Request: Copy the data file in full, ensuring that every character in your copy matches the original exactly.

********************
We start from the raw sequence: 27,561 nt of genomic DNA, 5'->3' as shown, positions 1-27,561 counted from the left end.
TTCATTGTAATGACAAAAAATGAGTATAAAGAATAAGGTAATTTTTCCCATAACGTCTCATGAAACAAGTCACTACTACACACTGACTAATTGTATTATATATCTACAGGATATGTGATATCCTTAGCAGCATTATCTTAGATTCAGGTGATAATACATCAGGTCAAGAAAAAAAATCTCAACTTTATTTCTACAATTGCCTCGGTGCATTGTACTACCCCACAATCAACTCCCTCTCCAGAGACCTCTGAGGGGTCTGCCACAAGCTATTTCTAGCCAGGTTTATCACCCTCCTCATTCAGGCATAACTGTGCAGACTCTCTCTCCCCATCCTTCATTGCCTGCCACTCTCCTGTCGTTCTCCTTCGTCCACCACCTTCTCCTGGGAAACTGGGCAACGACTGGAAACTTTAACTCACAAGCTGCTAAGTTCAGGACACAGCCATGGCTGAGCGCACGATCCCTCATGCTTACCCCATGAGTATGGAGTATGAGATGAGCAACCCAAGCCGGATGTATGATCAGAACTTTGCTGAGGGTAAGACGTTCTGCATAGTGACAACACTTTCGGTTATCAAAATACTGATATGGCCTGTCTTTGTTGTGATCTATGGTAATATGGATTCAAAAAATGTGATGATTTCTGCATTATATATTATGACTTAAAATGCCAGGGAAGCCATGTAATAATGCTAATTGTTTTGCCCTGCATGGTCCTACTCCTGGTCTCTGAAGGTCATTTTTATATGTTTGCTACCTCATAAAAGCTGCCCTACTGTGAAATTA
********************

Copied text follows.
We start from the raw sequence: 27,561 nt of genomic DNA, 5'->3' as shown, positions 1-27,561 counted from the left end.
TTCATTGTAATGACAAAAAATGAGTATAAAGAATAAGGTAATTTTTCCCATAACGTCTCATGAAACAAGTCACTACTACACACTGACTAATTGTATTATATATCTACAGGATATGTGATATCCTTAGCAGCATTATCTTAGATTCAGGTGATAATACATCAGGTCAAGAAAAAAAATCTCAACTTTATTTCTACAATTGCCTCGGTGCATTGTACTACCCCACAATCAACTCCCTCTCCAGAGACCTCTGAGGGGTCTGCCACAAGCTATTTCTAGCCAGGTTTATCACCCTCCTCATTCAGGCATAACTGTGCAGACTCTCTCTCCCCATCCTTCATTGCCTGCCACTCTCCTGTCGTTCTCCTTCGTCCACCACCTTCTCCTGGGAAACTGGGCAACGACTGGAAACTTTAACTCACAAGCTGCTAAGTTCAGGACACAGCCATGGCTGAGCGCACGATCCCTCATGCTTACCCCATGAGTATGGAGTATGAGATGAGCAACCCAAGCCGGATGTATGATCAGAACTTTGCTGAGGGTAAGACGTTCTGCATAGTGACAACACTTTCGGTTATCAAAATACTGATATGGCCTGTCTTTGTTGTGATCTATGGTAATATGGATTCAAAAAATGTGATGATTTCTGCATTATATATTATGACTTAAAATGCCAGGGAAGCCATGTAATAATGCTAATTGTTTTGCCCTGCATGGTCCTACTCCTGGTCTCTGAAGGTCATTTTTATATGTTTGCTACCTCATAAAAGCTGCCCTACTGTGAAATTA